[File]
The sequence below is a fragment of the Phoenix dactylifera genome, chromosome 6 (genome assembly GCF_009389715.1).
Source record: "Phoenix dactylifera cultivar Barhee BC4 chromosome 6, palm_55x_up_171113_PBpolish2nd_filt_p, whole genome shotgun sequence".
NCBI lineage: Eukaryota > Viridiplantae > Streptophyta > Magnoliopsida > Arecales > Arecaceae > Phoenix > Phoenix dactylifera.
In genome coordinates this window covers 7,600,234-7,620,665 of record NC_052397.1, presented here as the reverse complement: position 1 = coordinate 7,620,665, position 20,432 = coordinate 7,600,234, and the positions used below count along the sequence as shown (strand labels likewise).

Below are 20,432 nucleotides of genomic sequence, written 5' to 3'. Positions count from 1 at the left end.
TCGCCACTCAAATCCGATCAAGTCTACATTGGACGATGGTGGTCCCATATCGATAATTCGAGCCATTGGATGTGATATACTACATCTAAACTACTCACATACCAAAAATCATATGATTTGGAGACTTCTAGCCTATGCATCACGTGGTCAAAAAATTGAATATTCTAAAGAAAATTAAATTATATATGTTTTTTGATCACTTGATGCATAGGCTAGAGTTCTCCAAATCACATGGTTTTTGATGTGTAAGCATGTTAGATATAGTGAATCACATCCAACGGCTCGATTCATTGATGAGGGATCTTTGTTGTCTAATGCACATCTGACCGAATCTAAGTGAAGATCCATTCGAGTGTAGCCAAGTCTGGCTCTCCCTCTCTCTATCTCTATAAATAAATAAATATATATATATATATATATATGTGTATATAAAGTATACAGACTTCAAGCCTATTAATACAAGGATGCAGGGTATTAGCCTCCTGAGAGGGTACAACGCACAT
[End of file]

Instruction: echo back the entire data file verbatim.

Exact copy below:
The sequence below is a fragment of the Phoenix dactylifera genome, chromosome 6 (genome assembly GCF_009389715.1).
Source record: "Phoenix dactylifera cultivar Barhee BC4 chromosome 6, palm_55x_up_171113_PBpolish2nd_filt_p, whole genome shotgun sequence".
NCBI lineage: Eukaryota > Viridiplantae > Streptophyta > Magnoliopsida > Arecales > Arecaceae > Phoenix > Phoenix dactylifera.
In genome coordinates this window covers 7,600,234-7,620,665 of record NC_052397.1, presented here as the reverse complement: position 1 = coordinate 7,620,665, position 20,432 = coordinate 7,600,234, and the positions used below count along the sequence as shown (strand labels likewise).

Below are 20,432 nucleotides of genomic sequence, written 5' to 3'. Positions count from 1 at the left end.
TCGCCACTCAAATCCGATCAAGTCTACATTGGACGATGGTGGTCCCATATCGATAATTCGAGCCATTGGATGTGATATACTACATCTAAACTACTCACATACCAAAAATCATATGATTTGGAGACTTCTAGCCTATGCATCACGTGGTCAAAAAATTGAATATTCTAAAGAAAATTAAATTATATATGTTTTTTGATCACTTGATGCATAGGCTAGAGTTCTCCAAATCACATGGTTTTTGATGTGTAAGCATGTTAGATATAGTGAATCACATCCAACGGCTCGATTCATTGATGAGGGATCTTTGTTGTCTAATGCACATCTGACCGAATCTAAGTGAAGATCCATTCGAGTGTAGCCAAGTCTGGCTCTCCCTCTCTCTATCTCTATAAATAAATAAATATATATATATATATATATATGTGTATATAAAGTATACAGACTTCAAGCCTATTAATACAAGGATGCAGGGTATTAGCCTCCTGAGAGGGTACAACGCACAT